Aside from perhaps the web browser, an email reader is likely to be the first application configured on a new computer installation. And, if you are using a desktop, the default choice is likely to be KMail if you are using KDE, or Evolution if you are using GNOME.
Both KMail and Evolution are thoroughly modern email readers, with few differences in general functionality. However, if you had to choose between them, what parts of the user experience might change your mind?
To suggest an answer, I retraced the steps I made eight months ago when I moved from GNOME to KDE, comparing the two mail readers in everything from their interfaces to their features and configuration settings for accounts, contacts, message sending, and other functions. The result was a clear but not unqualified winner.
Both KMail and Evolution boast highly organized interfaces. The main difference is that the starkness of this organization is slightly softened in KMail by splashes of color in the icons and display of email, and the elaborate headers in the list of messages.
Yet these are mixed blessings. I doubt whether anyone remembers the nearly two dozen colors in KMail's code for visually identifying emails. And as for the headers, they do little except conceal a day's messages from the casual glance and break the message thread. Still, these disadvantages are trivial most of the time (although I would appreciate the option to turn off headers altogether).
A more important difference is that KMail favors contents panes in its windows where Evolution favors tabs. As a result, KMail is somewhat easier to navigate because, unless a tab is extremely well-named, you cannot always be sure what might be on it without looking. For example, when you are creating an account in Evolution, you can only guess whether a setting will be on the Receiving Email or the Receiving Options tab. If you don't know the application, then your guess can easily be wrong.
Still another difference is that KMail displays messages only in threads, while Evolution gives the option of turning them off. Since preferences about threading or flat display of messages seem about equally divided, this is one area in which KMail could be more flexible.
Moving to a larger perspective, KMail can be started separately, or as an item within Kontact. Either way, it integrates with a selection of tools that includes contacts, calendars, to-do lists, notes, and a time-tracker. In comparison, Evolution is less tightly integrated into GNOME, although its notes can be used by Tomboy and its addresses as an OpenOffice.org data source. Evolution also integrates more easily with Window's Outlook Exchange Server, although KMail and Kontact appear to be developing rapidly in this area.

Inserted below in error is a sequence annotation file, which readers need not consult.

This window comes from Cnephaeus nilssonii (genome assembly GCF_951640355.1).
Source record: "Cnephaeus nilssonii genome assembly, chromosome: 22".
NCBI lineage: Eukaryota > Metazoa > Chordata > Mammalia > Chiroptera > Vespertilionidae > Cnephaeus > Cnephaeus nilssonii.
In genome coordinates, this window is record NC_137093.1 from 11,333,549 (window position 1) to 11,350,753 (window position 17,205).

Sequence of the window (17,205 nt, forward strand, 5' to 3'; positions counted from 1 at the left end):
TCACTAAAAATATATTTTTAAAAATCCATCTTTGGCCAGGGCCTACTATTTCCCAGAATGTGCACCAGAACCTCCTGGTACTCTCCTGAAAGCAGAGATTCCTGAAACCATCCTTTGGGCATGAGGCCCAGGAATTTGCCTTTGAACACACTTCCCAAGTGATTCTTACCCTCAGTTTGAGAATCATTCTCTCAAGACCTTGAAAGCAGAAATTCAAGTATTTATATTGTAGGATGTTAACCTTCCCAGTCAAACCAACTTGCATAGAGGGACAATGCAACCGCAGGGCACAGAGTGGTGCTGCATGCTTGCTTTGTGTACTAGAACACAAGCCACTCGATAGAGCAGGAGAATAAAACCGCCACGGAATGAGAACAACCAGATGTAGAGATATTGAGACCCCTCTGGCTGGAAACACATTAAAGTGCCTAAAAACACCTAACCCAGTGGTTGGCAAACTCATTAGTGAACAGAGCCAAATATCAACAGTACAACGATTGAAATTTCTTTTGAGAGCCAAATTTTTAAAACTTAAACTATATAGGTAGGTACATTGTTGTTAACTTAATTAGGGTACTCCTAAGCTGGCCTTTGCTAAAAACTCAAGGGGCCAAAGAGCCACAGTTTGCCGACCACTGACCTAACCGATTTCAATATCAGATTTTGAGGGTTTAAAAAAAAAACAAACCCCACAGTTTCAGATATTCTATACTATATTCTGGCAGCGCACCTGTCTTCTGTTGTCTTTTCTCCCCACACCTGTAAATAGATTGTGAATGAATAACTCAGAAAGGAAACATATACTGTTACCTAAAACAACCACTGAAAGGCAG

If you are switching to KMail and Evolution, one of the most important aspects of integration is the importing of mail from your old browser. Here, too, KMail has an advantage, with a wizard that handles Evolution and eleven other mail reader formats, including Mozilla Thunderbird, OS X Mail, and Outlook Express. In stark contrast, Evolution's import wizard supports only Pine, Netscape, Elm, and iCalendar -- three of which are older formats likely to be used by only a minority of users. In addition, unlike KMail, Evolution has no export assistance.
Verdict: KMail. Evolution is functional, but, despite its fancy color schemes and headers, KMail is generally easier to use and more convenient. However, if you need connectivity with Outlook, you would likely reverse this Verdict: in favor of Evolution.
As modern email readers, both Evolution and KMail support multiple accounts. However, they arrange options somewhat differently. In KMail, accounts are confined to largely basic settings, such as mail servers and options for leaving mail on the server, with encryption settings specified either generally or by sender. But Evolution takes a somewhat different approach to security, tying the use of certificates and PGP/GPG to the account. Neither method has a strong advantage so far as I can see, although Evolution's means you have to be less conscious of security once you set it up.
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